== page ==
I think the average wage earner can live well in this country... and looking at the percent of home ownership seems to support this statement (over 70%... maybe close to 80%)...

The total percent of people that GET the minimum wage that are NOT teenagers or young adults is VERY SMALL... the number that stay there are even less... I would bet that the number is less than 1% of the population of workers..
I think your confusion may have to do with your somehow mingling two different issues. What I was saying about the average person is that I don't think the average guy has a shot at getting filthy rich, as some here assert. I think that there are RARE occasions when someone breaks through that glass ceiling, but I think those are remarkable people with remarkable ideas and opportunities - something that most average people will never have or be able to access.

On a slightly different subject, I am saying that minimum wage isn't enough to live on, so that there are people who work full-time, sometimes two jobs, who are living in poverty, and that's not right.

And by the by, the percentage of people who are living below poverty is 12.7%. Some interesting numbers at this site.
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Re: This is truly scary.
Old 04-27-2007, 11:23 PM   #153
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Re: This is truly scary.

Quote:
Originally Posted by Texas Proud

The total percent of people that GET the minimum wage that are NOT teenagers or young adults is VERY SMALL... the number that stay there are even less... I would bet that the number is less than 1% of the population of workers..
Texas, I was curious about this also. This is what I found - (yes, I know it is a 'conservative' site, but the source is BLS, and they do a pretty good job of making it readable) , condensed here:

http://www.heritage.org/Research/Economy/wm1186.cfm

If I got it right, about 1.5% of the population in at minimum wage, but only about 1.1% if you take out those that receive tips. Over half of those are less than 25 yo, and over half of those are part time workers. So, roughly 1/4 of one percent of full time 'adult' workers are at minimum wage.

-ERD50
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Re: This is truly scary.
Old 04-27-2007, 11:41 PM   #154
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Re: This is truly scary.

Assuming your stats are true, the fact is there is a HUGE amount of space between minimum wage and poverty level. So maybe only 1% make minimum wage. But minimum wage plus 50 cents is still poverty.

Here's an article about the working poor that might be interesting to some.

L

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Re: This is truly scary.
Old 04-27-2007, 11:44 PM   #155
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Re: This is truly scary.

Here's another article from a source some folks might like better (Business Week.)

L
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Re: This is truly scary.
Old 04-27-2007, 11:58 PM   #156
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Re: This is truly scary.

Quote:
Originally Posted by LKH
You really don't get what I've been saying. I have not been arguing for a redistribution of wealth. I have no problem with people getting rich. I DO have a problem with the fact that we have a "working poor" class. I don't think that a person who works full time should have to go without dental or health care because he can't afford insurance, or should have to live on mac and cheese because he can't afford fresh meat and produce. If that means that the rich have to give up a little bit of that fat, I'm OK with that. I'm not saying that every person should have the same share of the pie. I never said that. I'm just saying that the fat cats shouldn't keep getting fatter when the people who help them get there are scraping by on Ramen noodles because they're too cheap to pay a living wage.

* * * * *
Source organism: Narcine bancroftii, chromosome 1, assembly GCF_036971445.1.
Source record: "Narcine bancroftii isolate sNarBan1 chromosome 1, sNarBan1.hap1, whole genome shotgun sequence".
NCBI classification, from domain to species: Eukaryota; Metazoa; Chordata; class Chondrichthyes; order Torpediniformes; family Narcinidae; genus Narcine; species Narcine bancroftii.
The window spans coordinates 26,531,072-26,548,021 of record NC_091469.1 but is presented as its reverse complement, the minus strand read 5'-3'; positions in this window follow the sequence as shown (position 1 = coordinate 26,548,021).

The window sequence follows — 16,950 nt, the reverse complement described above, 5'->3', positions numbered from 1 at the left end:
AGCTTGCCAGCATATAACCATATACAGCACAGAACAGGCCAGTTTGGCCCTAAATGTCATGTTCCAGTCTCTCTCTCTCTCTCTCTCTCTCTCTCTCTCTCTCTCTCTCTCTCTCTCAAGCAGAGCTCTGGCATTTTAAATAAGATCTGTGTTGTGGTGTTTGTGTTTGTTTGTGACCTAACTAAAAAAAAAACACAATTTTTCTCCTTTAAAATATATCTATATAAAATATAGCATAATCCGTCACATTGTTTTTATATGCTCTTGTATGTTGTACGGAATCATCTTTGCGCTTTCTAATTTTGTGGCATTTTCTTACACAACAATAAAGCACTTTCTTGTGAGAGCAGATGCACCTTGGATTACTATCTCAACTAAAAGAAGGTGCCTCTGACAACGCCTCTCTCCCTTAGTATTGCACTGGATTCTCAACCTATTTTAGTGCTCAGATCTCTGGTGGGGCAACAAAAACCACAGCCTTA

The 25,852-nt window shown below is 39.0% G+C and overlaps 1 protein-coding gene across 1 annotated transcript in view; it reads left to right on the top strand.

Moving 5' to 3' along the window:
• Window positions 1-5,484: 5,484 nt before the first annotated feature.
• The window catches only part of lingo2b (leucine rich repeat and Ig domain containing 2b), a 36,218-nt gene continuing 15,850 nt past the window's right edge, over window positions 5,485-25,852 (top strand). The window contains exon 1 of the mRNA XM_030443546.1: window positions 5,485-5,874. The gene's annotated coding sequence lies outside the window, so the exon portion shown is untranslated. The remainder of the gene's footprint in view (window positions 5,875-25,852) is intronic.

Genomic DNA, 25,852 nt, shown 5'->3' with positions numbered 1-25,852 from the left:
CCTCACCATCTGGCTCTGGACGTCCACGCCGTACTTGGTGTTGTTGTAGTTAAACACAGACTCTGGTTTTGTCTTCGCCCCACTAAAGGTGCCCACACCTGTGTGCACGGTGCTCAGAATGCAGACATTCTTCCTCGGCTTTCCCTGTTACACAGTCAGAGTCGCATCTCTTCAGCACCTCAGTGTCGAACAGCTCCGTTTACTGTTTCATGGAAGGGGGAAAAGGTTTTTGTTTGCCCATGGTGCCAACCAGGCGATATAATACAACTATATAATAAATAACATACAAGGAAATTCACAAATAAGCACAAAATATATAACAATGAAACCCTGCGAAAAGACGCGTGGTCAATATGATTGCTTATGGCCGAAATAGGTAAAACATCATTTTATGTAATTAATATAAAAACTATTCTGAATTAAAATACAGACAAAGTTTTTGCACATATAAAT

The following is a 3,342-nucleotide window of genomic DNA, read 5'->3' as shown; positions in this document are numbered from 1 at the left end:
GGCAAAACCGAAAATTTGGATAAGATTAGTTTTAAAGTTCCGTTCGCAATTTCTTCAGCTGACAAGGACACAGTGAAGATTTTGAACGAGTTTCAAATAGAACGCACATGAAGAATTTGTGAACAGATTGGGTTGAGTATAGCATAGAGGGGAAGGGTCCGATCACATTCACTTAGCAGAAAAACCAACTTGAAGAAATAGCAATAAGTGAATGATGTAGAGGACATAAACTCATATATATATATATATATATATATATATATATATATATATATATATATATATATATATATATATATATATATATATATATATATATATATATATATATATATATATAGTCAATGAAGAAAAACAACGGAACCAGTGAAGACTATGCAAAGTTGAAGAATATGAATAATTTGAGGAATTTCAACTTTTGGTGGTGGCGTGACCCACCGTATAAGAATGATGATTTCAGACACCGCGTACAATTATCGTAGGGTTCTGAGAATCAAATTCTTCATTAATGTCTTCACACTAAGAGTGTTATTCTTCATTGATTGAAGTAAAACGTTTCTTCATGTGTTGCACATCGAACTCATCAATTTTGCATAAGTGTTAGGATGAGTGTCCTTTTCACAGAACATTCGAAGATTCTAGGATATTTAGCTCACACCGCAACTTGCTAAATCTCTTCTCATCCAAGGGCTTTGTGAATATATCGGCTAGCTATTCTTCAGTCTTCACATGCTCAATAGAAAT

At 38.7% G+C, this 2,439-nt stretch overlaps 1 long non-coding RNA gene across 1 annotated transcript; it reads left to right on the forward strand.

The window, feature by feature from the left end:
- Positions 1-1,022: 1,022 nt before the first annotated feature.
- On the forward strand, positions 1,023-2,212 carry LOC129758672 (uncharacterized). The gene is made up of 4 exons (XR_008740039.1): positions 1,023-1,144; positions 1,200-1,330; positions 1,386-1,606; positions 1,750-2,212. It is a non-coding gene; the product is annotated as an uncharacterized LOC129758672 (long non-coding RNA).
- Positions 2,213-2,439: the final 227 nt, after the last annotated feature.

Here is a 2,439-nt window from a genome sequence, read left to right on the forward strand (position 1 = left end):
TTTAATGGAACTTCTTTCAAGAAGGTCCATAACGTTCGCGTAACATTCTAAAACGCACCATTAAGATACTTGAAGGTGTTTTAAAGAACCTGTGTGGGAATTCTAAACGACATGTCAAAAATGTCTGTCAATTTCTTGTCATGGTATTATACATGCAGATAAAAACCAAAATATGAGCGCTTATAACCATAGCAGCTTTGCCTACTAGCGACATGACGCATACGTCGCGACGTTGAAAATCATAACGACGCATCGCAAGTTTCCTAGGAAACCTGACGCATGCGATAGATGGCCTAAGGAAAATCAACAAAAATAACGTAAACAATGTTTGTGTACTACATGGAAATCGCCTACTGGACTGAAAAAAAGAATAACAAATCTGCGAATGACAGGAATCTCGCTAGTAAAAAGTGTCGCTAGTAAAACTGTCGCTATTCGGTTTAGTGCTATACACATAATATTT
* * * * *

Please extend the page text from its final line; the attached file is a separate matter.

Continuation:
Well, I think we agree that we would like to see the condition of the lower classes improved.

I guess where I *do* get confused is that you say :

A) "I have not been arguing for a redistribution of wealth", and then you say
B) "If that means that the rich have to give up a little bit of that fat, I'm OK with that."

That sounds like re-distribution to me. I don't see any way mathematically to get more wealth in the hands of one group, without taking it from another. Sure, you can grow the pie, but it is not clear to me that providing higher minimum wages will grow the pie. I suppose it is possible, but I don't think you can assume it. So that is redistribution.

Maybe, what I am hearing you say is that going forward, the lower class should have higher incomes. This should grow their share over time. So you are not taking away anything from the top group as a lump sum. The top group would just be getting something less going forward. Is that a better interpretation of what you are saying?

But it still comes down to slicing up that pie. Only so much 'pie' is produced each year. Getting back to my 100 people in town sample, I think you will have trouble slicing the pie up so that you assure a minimum 'comfortable living wage' to all, an average wage to the middle, and enough to compensate and motivate the brilliant people to take risks and create jobs.

Now, it occurred to me that that sounds pretty depressing - it sounds as if I am saying we cannot have a 'comfortable' lower class, and still have money to motivate risk takers. Bummer. But it is not that bad. What it takes is to increase the *productivity* of the lower classes, which *will* grow the pie, and allow them to earn a higher standard of living. I guess my concern is that saying things like 'provide a living wage' do not address productivity, and will end up as just a redistribution scheme. Don't forget the further impact of those now earning a 'living wage' by working harder/smarter than minimum wage workers. If you bump up the minimum into their range, they rightfully want more to differentiate their abilities. It is not a static model.

I will read your links, tomorrow - thanks.

-ERD50

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Re: This is truly scary.
Old 04-28-2007, 06:59 AM   #157
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Re: This is truly scary.